The very notion that some people believe we live in a post-racial society still baffles me. Considering the Esposito article was written almost a decade ago, aligning with the election of President Obama, forces me to think back in time a bit. So even if I think it’s ridiculous, it’s much easier to fool ourselves and believe that a post-racial society exists. I was a little late in watching Ugly Betty but when I did a binge watch occurred as I was immediately hooked. The episode that Esposito chose to unpack is highly memorable and I agree with the reading. But I think the color-blindness is even obvious just in the title sequence:
The face is fragmented and different colored skins are mixed together. All the while, our Latina protagonist (white-passing) Better, is the character who will convince us and her white cast counterparts that fashion or, “beauty”, is a thing that can be learned and earned. We’re meant to believe that her ugliness is her braces, her hair, her “lack” of fashion, but as Esposito highlights it is her otherness that keeps her from advancing in the industry.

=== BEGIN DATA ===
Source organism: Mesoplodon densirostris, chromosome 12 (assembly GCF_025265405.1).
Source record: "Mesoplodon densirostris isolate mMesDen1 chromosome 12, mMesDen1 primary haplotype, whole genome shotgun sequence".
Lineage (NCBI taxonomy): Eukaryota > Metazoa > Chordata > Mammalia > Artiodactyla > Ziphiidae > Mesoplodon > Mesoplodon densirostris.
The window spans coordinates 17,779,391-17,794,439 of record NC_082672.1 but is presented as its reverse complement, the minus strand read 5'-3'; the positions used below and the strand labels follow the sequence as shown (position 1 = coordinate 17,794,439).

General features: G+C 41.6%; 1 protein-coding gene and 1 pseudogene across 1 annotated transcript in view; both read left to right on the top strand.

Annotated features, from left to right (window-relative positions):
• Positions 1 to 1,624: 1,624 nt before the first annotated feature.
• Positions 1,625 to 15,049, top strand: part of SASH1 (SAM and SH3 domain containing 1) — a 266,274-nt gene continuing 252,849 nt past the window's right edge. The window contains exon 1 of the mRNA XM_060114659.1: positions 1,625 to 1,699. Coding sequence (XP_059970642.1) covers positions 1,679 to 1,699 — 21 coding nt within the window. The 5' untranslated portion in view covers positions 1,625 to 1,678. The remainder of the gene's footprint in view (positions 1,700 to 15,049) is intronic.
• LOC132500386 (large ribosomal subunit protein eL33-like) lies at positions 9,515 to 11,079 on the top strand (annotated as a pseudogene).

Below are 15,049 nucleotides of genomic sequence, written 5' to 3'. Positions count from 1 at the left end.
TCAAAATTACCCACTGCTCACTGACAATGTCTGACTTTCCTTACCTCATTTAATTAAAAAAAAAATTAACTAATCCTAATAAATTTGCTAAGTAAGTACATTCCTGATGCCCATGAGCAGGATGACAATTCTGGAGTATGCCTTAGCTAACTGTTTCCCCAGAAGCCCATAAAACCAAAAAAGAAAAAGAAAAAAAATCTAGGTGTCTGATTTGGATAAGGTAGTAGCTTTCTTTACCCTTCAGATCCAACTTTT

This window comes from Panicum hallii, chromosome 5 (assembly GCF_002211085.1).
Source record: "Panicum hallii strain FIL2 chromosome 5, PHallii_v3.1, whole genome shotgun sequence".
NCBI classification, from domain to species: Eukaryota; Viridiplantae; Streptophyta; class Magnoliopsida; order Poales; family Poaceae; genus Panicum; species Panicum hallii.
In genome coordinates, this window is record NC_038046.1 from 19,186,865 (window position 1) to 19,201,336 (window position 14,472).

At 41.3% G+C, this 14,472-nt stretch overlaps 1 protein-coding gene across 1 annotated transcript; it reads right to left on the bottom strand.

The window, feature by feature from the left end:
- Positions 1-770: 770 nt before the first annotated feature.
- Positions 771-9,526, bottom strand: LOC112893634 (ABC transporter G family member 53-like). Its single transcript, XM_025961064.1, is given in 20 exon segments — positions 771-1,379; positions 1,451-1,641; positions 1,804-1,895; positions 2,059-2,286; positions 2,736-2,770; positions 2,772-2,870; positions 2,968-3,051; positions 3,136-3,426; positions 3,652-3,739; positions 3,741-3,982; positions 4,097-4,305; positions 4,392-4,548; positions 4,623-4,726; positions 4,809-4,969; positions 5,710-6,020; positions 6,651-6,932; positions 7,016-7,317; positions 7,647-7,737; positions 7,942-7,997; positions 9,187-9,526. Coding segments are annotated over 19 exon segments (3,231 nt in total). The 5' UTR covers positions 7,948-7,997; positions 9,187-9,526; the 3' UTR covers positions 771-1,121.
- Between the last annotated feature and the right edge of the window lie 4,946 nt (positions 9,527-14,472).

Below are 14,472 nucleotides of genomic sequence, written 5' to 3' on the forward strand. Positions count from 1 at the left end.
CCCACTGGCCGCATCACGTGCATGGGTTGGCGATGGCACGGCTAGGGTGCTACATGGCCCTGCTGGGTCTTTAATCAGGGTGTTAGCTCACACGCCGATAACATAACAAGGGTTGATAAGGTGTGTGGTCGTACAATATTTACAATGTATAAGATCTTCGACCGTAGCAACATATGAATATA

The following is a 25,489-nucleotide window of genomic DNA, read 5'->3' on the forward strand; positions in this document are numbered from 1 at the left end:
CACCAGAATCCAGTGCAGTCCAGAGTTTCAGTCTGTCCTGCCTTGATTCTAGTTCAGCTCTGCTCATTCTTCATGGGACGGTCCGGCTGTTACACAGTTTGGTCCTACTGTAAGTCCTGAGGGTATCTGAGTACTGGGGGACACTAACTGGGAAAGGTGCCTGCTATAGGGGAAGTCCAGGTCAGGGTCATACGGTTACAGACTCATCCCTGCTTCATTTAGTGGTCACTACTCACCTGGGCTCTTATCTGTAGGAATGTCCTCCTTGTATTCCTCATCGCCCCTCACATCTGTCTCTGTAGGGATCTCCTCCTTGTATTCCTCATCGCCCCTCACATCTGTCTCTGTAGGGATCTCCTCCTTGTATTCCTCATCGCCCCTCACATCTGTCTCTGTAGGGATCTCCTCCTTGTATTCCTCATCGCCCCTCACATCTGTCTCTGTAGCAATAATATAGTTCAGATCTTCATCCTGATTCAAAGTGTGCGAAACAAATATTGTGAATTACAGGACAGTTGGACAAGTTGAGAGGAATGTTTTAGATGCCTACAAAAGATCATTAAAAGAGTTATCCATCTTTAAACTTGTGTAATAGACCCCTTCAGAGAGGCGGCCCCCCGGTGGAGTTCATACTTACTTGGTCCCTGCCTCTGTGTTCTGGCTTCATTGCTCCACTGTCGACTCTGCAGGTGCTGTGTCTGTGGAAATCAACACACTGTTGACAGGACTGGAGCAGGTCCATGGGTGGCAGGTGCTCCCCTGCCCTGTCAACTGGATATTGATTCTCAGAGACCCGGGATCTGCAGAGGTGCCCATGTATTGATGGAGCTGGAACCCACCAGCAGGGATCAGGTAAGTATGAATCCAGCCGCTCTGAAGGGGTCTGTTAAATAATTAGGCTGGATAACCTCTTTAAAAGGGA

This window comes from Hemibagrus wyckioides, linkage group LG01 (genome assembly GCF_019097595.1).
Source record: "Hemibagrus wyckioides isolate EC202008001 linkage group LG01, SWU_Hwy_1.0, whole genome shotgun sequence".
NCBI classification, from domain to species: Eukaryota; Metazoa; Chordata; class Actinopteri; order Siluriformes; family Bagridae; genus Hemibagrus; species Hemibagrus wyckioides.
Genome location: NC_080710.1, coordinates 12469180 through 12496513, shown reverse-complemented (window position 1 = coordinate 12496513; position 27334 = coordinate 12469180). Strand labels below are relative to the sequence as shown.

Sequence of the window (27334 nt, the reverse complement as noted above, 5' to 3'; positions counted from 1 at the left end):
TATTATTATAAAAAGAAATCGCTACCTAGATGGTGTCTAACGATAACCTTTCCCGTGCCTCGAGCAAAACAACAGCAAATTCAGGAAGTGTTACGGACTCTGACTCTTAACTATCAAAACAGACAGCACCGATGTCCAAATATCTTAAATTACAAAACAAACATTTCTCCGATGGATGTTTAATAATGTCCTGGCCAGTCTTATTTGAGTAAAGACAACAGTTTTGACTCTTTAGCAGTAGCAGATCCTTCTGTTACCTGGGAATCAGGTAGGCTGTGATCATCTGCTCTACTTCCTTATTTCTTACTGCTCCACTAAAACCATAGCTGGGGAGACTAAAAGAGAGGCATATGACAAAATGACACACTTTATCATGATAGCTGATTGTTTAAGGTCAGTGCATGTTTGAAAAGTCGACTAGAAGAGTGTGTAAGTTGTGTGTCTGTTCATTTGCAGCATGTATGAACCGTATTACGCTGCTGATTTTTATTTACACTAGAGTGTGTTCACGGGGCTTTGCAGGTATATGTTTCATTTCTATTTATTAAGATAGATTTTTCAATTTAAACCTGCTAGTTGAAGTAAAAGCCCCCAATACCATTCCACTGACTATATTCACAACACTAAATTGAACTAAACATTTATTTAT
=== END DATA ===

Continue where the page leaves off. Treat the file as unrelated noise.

That said, witch Christine Acham’s article in mind, The Cosby Show which intentionally ignores race provides a better understanding for the immediate desire to forget without forgiving. In contrast the episode of the Black-ish that we saw in class, it’s clear how television can be utilized as a means of communicating to audiences directly. I’ve never seen any other episodes of Black-ish but the way that points of the show utilized a documentary style edit with slow motion and historical footage made me much more aware of my space, place, and time. I wasn’t a passive viewer watching television, I felt like I was being told something and I needed to pay attention. The article by Gray then added to this historical and cultural context. That “highly visible media personalities (…) helped to focus, organize, and translate blackness into commodifiable representations and desires that could be packaged and marketed across the landscape of American popular culture” (68) was the peak point of the article, for me and brings the Esposito article back to mind. How do you commodify something/people, who are “ugly” to society?